By Allison Hart
Sunday’s show at the stood was a night of shirtless drummers and head-bobbing punk boys, the kind of show that hurts your back halfway through from standing in front of the amp too long and could shatter the Snapple bottle in your pocket at any second. It all began with The Rotaries, a more traditional indie rock band from New York. Their bouncy alt-rock helped to build the crowd’s energy up in preparation for the rest of the sets, though all bands that followed were distinctly different from The Rotaries’ straightforward sound.
The best example of this was the a set by The Joint Chiefs of Math, an experimental punk rock/metal duo from Connecticut. The set-up was extraordinary: a drumset, a guitar, and more pedals than anyone could ever want. When the band began playing, the sheer power of the pedals and amps and distortion (oh my!) created a wall of sound that practically bowled over those unprepared for such an experience. This is where head-bobbing and intensity peaked that night, as the crowd seemed to be synchronized and completely focused on the music. The set flowed together seamlessly, each song led into the next without pause and not once gave the impression of creative ineptitude or technical error. It was akin to watching a tribal birthing ritual in that everyone could sense the magnitude of the event, yet it was somehow universally known that one should say nothing and observe.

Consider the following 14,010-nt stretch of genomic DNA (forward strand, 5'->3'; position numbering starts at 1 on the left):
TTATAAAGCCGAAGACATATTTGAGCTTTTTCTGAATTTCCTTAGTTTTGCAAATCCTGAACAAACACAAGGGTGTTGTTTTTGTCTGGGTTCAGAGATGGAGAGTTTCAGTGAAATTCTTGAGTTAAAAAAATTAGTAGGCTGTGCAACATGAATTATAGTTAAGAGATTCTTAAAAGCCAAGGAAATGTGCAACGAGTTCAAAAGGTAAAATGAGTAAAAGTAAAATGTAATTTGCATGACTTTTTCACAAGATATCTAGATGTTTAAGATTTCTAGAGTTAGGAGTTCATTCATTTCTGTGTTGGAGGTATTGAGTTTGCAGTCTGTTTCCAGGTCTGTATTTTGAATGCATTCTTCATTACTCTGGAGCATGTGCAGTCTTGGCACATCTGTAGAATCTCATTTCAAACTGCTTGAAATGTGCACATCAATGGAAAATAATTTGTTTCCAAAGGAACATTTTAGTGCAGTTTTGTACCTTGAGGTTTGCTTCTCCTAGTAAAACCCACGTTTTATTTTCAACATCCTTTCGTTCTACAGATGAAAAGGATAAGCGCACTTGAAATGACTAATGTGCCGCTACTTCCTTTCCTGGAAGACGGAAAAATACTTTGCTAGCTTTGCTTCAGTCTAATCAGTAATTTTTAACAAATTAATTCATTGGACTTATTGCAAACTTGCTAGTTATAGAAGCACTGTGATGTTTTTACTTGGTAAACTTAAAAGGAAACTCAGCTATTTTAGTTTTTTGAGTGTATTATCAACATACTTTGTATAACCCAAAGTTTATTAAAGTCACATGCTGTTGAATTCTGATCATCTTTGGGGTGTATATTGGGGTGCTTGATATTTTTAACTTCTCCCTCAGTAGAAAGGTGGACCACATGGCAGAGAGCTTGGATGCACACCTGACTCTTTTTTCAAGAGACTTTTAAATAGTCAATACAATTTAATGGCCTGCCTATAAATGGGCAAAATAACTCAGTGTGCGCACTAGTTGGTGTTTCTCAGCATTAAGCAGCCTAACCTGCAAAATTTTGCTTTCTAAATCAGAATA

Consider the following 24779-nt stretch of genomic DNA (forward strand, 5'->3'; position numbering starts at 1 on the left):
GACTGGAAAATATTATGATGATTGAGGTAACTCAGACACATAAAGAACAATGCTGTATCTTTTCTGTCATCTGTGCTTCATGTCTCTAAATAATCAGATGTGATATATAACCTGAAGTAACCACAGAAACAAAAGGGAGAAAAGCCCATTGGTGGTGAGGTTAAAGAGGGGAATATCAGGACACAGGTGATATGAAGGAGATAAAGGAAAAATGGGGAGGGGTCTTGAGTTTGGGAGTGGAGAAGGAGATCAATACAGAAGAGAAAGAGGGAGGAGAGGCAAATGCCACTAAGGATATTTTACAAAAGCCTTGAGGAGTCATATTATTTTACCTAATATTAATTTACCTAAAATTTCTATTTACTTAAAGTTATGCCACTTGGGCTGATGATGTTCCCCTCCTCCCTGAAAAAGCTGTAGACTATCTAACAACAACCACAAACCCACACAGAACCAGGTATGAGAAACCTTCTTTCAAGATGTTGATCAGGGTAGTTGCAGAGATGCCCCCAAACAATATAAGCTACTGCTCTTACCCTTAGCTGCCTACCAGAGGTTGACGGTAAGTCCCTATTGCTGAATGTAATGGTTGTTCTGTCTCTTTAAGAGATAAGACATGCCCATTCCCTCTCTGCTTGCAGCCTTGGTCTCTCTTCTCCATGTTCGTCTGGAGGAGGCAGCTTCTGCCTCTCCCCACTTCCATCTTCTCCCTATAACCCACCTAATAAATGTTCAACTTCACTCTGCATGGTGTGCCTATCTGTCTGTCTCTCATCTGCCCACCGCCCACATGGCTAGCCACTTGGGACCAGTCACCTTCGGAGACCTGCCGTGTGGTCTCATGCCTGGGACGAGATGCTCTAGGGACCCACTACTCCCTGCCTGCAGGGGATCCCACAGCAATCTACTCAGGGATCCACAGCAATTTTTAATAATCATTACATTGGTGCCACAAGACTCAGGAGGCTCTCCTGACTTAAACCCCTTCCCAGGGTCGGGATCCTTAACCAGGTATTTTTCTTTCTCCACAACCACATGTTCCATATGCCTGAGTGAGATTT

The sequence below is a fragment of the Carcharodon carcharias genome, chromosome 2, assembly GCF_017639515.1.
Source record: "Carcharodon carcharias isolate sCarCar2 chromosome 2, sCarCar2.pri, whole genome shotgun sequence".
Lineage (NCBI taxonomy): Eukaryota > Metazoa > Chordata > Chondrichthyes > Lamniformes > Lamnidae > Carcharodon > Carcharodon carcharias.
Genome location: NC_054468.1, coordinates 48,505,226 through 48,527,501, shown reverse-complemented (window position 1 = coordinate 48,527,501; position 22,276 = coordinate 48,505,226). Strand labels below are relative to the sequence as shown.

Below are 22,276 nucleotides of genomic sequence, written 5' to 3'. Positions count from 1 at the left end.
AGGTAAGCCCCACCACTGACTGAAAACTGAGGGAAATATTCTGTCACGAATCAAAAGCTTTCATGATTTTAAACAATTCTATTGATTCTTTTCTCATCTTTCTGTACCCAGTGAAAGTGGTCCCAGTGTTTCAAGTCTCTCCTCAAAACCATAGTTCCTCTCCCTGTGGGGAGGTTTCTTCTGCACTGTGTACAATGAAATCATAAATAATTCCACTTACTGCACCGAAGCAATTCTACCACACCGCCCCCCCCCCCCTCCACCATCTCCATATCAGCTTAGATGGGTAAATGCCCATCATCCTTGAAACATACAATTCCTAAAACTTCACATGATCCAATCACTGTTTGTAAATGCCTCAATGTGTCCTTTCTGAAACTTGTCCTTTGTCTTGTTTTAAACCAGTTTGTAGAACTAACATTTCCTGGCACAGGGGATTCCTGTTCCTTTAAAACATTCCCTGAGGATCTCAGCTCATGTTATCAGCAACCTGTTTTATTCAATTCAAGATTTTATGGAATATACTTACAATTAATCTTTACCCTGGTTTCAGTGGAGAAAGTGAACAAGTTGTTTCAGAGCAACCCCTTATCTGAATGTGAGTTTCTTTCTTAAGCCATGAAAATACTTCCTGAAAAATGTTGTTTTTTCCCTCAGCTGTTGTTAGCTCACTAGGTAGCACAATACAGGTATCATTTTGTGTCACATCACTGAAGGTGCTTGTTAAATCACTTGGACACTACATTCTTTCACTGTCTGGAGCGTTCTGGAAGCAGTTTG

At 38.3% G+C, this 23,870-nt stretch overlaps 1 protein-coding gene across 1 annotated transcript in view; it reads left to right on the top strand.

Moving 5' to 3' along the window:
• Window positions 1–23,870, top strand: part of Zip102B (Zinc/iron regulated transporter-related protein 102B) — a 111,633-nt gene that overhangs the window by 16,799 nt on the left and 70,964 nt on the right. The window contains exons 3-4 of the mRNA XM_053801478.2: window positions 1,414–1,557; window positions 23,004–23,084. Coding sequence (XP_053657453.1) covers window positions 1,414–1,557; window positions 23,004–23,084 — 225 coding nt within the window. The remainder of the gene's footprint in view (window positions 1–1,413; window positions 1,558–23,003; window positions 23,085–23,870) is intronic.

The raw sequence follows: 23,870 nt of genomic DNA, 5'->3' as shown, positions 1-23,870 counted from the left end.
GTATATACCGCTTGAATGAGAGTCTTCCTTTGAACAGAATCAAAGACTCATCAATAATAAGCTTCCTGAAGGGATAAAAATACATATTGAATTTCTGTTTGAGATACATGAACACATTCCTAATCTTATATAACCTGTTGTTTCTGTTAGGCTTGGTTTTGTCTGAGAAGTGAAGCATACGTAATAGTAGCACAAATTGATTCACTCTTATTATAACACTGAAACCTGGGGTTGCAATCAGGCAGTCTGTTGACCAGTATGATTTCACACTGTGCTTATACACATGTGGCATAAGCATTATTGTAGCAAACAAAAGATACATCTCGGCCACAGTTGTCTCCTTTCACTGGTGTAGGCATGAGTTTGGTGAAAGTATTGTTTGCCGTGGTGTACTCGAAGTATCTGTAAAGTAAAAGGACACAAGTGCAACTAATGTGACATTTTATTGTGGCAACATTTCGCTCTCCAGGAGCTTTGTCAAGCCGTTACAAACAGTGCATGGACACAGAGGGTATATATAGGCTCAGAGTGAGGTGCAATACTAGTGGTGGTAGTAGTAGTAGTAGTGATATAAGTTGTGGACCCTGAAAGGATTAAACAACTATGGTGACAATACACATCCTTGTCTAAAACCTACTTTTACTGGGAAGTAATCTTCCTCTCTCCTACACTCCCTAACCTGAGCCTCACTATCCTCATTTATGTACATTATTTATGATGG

Glocca Morra kept the energy high with their unique brand of emo rock (dashes of screamo influence were abundant). The music was bouncy and free, like that which would accompany a slightly more hardcore Garnier Fructis commercial. They bantered back and forth about Wal-Mart trips and long johns, made supernova-level friendly eye contact, and gleefully hopped around the space. It was a pure distillation of musician friendship, a stark contrast to the heavy mood of the previous performance.
Suns was the band that came last and carried the most importance, as it was the night of the release of their album The Engine Room. The vocals were nice, the kind you’d find in a teen movie about a girl next door who just wants to kiss the cool boy with the garage band. The quality and complexity of the lyrics was not astounding, but they certainly were up to par for the emo-loving indie rock audience that they most target. At one point there was a sudden burst of heavy metal, causing members of the audience to leap from the ground in shock, yet it somehow melded with the rest of the song.